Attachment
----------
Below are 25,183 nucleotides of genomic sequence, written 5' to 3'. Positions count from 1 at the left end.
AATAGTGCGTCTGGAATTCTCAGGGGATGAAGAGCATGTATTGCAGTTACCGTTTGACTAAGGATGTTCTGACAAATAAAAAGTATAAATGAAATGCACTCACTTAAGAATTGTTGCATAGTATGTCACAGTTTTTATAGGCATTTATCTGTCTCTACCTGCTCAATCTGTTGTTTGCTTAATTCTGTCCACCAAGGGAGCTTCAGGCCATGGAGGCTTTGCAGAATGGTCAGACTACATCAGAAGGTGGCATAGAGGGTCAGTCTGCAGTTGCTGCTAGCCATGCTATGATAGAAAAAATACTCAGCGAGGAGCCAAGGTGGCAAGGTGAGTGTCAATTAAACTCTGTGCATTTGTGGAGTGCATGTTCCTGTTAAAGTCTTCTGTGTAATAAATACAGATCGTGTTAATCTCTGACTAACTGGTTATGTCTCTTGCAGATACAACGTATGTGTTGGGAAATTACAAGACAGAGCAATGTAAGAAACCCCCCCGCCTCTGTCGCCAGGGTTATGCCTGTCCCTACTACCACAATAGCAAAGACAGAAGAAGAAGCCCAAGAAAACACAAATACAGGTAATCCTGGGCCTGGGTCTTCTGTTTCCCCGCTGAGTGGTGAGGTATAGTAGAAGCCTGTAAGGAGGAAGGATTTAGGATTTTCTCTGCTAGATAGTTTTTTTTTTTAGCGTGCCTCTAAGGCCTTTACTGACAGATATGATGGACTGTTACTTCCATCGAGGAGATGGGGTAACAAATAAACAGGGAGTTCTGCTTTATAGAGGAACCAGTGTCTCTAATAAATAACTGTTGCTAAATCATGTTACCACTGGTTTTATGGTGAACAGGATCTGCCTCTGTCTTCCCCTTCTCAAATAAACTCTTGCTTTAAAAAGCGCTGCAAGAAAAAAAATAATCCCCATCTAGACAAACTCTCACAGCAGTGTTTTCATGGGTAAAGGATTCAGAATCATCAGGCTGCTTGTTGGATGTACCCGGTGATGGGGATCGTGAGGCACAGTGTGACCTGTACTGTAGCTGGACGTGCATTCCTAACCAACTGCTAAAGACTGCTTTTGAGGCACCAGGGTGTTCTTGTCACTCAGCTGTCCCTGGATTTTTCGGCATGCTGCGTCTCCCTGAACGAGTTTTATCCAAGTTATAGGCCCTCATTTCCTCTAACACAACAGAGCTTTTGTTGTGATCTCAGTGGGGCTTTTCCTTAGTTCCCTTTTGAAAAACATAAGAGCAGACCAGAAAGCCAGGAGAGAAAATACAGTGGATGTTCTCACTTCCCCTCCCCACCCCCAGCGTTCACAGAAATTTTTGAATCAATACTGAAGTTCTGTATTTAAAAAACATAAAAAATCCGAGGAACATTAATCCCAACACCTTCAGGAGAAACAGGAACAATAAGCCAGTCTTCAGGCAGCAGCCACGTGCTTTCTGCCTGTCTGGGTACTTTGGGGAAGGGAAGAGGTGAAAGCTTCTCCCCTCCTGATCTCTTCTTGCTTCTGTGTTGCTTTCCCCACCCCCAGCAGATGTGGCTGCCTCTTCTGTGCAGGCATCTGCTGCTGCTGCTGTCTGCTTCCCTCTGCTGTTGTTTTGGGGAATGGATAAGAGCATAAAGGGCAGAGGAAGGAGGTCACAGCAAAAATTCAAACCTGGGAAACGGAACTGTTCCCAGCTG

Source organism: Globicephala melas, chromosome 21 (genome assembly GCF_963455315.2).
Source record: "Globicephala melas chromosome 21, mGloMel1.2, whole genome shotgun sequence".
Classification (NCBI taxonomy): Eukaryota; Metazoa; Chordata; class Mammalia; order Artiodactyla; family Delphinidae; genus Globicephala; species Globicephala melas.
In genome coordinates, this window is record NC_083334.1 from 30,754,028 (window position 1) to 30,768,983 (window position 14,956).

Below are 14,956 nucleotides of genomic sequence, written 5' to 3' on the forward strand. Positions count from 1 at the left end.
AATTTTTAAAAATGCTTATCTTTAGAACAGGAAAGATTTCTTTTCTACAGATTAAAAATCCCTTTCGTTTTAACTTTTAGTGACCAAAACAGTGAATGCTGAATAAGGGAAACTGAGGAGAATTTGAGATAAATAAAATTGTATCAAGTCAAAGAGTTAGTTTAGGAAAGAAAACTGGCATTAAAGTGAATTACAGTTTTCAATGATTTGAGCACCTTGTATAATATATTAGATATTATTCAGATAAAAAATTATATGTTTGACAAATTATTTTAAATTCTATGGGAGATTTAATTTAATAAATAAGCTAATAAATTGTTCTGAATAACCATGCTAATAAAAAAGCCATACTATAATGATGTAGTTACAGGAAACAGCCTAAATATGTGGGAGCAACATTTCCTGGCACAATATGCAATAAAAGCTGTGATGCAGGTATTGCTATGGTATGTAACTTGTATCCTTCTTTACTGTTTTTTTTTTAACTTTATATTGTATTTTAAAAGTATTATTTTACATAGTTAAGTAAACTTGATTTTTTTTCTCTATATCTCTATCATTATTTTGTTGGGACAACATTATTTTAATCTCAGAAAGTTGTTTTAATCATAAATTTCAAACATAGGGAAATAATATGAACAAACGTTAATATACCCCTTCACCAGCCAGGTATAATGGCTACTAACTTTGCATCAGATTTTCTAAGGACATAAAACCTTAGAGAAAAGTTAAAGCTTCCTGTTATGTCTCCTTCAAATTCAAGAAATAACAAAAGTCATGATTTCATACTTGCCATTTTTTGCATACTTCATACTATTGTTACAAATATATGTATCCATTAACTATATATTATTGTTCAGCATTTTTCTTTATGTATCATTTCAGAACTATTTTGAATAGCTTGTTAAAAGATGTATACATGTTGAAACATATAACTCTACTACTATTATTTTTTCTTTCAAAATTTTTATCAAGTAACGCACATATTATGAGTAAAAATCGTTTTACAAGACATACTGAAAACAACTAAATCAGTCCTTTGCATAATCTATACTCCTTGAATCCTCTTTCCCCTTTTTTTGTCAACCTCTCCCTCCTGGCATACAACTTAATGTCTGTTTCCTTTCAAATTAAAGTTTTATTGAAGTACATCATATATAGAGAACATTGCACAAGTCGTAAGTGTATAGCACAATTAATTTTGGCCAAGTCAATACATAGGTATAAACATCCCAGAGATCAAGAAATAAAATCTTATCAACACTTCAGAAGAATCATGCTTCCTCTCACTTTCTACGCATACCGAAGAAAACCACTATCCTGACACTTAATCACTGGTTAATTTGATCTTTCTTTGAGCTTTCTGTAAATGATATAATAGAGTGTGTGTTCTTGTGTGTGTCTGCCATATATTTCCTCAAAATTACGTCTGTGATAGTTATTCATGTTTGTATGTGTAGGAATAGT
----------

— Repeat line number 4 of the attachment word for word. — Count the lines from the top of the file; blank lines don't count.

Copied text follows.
Source record: "Globicephala melas chromosome 21, mGloMel1.2, whole genome shotgun sequence".